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Weather forecast

Weather forecast for the next 24 hours

Northeast 8-18 m/s, strongest in the northwest part. Intermittent snow, but dry in SW- and W-Iceland. Temperature around freezing.
Northeast 8-15 m/s in Vestfirðir and Breiðafjörður tomorrow morning, otherwise calm and variable winds. Showers of snow in the north- and northeast part, but mostly dry in the south. Becoming southerly wind 5-13 m/s late in the day, with snow showers in S- and W-Iceland, but clearing up in the north. Temperature above freezing in the south- and west parts, but frost 0 to 8 deg. C elsewhere, coldest inland in NE-Iceland.

Forecast made 17.02.2020 18:26

Precipitation Temperature Wind

Forecast for station - 1

Forecast for station - 2

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Forecast for station - 4

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Whole country


The Scientific Advisory Board meets to discuss the unrest at Mt. Thorbjörn in the Reykjanes peninsula - 7.2.2020

The data collected over the past week (including those measured by the recently installed stations) were reviewed. The new results suggest that the magma body is located at a depth of 3-5km, whereas it was previously estimated to be at 3-9km. There are indications of changing patterns in the crustal movements. The earthquake activity has decreased over the past two days, but there are still signs of a continuing inflation. Until now, the maximum deformation observed from the GPS stations is about 5 centimeters. Similar volcanic crises in the country suggest that this might be a long-term event, for which changes can occur week after week without the possibility to anticipate with certainty if the activity is resolved. During the meeting, possible scenarios that could be triggered in the event of an eruption have been also considered.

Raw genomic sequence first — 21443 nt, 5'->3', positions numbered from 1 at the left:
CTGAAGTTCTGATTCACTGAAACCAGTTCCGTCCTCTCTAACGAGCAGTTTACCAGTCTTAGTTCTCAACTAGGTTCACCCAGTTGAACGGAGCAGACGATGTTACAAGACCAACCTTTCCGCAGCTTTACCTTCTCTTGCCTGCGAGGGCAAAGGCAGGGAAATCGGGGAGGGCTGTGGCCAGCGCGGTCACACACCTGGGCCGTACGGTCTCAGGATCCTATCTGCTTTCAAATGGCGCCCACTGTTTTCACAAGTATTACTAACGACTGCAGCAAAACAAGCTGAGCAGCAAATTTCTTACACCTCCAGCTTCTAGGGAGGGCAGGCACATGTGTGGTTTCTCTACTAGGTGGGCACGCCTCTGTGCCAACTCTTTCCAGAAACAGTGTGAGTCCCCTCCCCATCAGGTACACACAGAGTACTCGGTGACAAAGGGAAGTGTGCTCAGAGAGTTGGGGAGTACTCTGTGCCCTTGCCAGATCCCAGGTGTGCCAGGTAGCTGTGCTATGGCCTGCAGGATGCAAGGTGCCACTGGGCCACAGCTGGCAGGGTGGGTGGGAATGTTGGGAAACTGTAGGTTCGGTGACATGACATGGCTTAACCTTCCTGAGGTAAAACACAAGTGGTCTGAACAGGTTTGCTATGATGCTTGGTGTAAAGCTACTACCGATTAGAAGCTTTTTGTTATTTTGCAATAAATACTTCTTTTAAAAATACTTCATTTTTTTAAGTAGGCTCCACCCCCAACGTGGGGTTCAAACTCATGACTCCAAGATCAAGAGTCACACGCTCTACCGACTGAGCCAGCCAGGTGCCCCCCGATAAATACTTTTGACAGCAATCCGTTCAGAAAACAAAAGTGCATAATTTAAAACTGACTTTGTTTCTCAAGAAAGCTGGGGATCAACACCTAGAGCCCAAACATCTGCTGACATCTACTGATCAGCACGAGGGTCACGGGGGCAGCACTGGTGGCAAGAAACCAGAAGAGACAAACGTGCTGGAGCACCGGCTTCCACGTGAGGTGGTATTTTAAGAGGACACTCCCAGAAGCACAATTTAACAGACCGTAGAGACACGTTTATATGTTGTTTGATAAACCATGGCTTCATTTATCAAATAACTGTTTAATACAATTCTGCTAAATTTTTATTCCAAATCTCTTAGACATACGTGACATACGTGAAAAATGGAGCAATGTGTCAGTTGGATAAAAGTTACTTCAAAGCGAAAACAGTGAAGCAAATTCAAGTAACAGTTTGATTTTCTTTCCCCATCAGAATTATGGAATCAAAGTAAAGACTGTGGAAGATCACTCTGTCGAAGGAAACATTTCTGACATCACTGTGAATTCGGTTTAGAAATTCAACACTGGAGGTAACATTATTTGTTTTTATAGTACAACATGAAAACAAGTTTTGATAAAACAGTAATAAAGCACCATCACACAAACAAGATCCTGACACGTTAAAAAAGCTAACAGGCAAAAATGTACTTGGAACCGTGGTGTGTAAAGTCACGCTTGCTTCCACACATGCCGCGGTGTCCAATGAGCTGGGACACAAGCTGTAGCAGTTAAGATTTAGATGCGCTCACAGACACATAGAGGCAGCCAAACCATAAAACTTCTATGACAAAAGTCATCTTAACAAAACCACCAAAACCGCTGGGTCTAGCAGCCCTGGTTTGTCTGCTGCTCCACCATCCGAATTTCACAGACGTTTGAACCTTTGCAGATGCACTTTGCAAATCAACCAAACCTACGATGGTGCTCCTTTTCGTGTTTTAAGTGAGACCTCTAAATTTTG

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Possible magma accumulation beneath Mt. Thorbjorn on Reykjanes peninsula - 26.1.2020

An inflation has been detected since January 21st and is centred just west of Mt. Thorbjorn on Reykjanes peninsula. The inflation is unusually rapid, around 3-4 mm per day and has accumulated to 2 cm to date. It has been detected both on continuous GPS stations and in InSAR images. The inflation is most likely a sign of magma accumulation at a depth of just a few km. If magma accumulation is causing the inflation, the accumulation is very small, with the first volume estimate is around 1 million cubic meters (0,001 km3).   This is the conclusion of a meeting held with the Scientific council of the Civil Protection at the IMO this morning.

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Glaciologists meet in Iceland - 6.11.2019

The Icelandic Meteorological Office, the Institute of Earth Sciences, University of Iceland, and the International Glaciological Society (IGS) hosted the third IGS Nordic Branch Meeting held in Iceland in Reykholt last week. Scientists and students in glaciology and related topics presented their research results.. Most presentations were about glacier mapping, glacier geomorphology and glacier dynamics but outreach efforts about glaciers and discussions about glacier changes in a wider societal context were also on the agenda.